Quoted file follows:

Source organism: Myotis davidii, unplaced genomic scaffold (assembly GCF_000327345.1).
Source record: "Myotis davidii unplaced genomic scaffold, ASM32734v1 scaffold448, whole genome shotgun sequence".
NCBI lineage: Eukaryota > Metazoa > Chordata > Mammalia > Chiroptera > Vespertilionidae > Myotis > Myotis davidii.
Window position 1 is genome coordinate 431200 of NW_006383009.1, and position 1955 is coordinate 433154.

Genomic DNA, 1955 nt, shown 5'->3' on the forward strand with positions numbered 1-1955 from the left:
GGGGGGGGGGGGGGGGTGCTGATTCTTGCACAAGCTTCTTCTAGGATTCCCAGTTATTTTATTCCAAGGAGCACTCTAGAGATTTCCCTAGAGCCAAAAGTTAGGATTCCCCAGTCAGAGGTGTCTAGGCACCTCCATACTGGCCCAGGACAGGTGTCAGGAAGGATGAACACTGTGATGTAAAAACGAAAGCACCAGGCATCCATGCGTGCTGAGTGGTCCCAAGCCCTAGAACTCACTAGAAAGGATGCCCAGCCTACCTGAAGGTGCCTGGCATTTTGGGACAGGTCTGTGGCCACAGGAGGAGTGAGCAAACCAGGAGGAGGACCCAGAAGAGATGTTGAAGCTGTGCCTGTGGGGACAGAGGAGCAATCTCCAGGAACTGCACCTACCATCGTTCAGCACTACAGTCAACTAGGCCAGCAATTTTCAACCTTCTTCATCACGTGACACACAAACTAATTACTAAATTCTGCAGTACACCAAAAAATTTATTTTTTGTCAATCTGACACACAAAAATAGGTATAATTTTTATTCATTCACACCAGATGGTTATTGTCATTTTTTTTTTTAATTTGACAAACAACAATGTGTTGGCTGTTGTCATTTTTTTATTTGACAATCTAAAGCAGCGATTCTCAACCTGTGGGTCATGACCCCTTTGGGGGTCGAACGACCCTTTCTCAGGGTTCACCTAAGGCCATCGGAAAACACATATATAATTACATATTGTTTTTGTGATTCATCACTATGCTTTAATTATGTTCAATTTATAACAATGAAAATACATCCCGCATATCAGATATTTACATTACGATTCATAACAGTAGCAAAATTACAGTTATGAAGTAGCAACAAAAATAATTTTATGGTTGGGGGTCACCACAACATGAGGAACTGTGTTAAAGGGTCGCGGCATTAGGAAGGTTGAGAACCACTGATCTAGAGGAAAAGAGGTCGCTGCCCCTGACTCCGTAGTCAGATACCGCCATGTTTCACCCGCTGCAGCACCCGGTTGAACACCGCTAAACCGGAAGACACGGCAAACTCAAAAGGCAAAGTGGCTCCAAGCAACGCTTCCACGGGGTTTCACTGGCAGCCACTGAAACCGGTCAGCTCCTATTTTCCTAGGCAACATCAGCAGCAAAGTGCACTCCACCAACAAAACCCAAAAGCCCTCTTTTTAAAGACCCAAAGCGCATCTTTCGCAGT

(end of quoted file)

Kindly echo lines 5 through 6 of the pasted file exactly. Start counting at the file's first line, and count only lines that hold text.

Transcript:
Genomic DNA, 1955 nt, shown 5'->3' on the forward strand with positions numbered 1-1955 from the left:
GGGGGGGGGGGGGGGGTGCTGATTCTTGCACAAGCTTCTTCTAGGATTCCCAGTTATTTTATTCCAAGGAGCACTCTAGAGATTTCCCTAGAGCCAAAAGTTAGGATTCCCCAGTCAGAGGTGTCTAGGCACCTCCATACTGGCCCAGGACAGGTGTCAGGAAGGATGAACACTGTGATGTAAAAACGAAAGCACCAGGCATCCATGCGTGCTGAGTGGTCCCAAGCCCTAGAACTCACTAGAAAGGATGCCCAGCCTACCTGAAGGTGCCTGGCATTTTGGGACAGGTCTGTGGCCACAGGAGGAGTGAGCAAACCAGGAGGAGGACCCAGAAGAGATGTTGAAGCTGTGCCTGTGGGGACAGAGGAGCAATCTCCAGGAACTGCACCTACCATCGTTCAGCACTACAGTCAACTAGGCCAGCAATTTTCAACCTTCTTCATCACGTGACACACAAACTAATTACTAAATTCTGCAGTACACCAAAAAATTTATTTTTTGTCAATCTGACACACAAAAATAGGTATAATTTTTATTCATTCACACCAGATGGTTATTGTCATTTTTTTTTTTAATTTGACAAACAACAATGTGTTGGCTGTTGTCATTTTTTTATTTGACAATCTAAAGCAGCGATTCTCAACCTGTGGGTCATGACCCCTTTGGGGGTCGAACGACCCTTTCTCAGGGTTCACCTAAGGCCATCGGAAAACACATATATAATTACATATTGTTTTTGTGATTCATCACTATGCTTTAATTATGTTCAATTTATAACAATGAAAATACATCCCGCATATCAGATATTTACATTACGATTCATAACAGTAGCAAAATTACAGTTATGAAGTAGCAACAAAAATAATTTTATGGTTGGGGGTCACCACAACATGAGGAACTGTGTTAAAGGGTCGCGGCATTAGGAAGGTTGAGAACCACTGATCTAGAGGAAAAGAGGTCGCTGCCCCTGACTCCGTAGTCAGATACCGCCATGTTTCACCCGCTGCAGCACCCGGTTGAACACCGCTAAACCGGAAGACACGGCAAACTCAAAAGGCAAAGTGGCTCCAAGCAACGCTTCCACGGGGTTTCACTGGCAGCCACTGAAACCGGTCAGCTCCTATTTTCCTAGGCAACATCAGCAGCAAAGTGCACTCCACCAACAAAACCCAAAAGCCCTCTTTTTAAAGACCCAAAGCGCATCTTTCGCAGT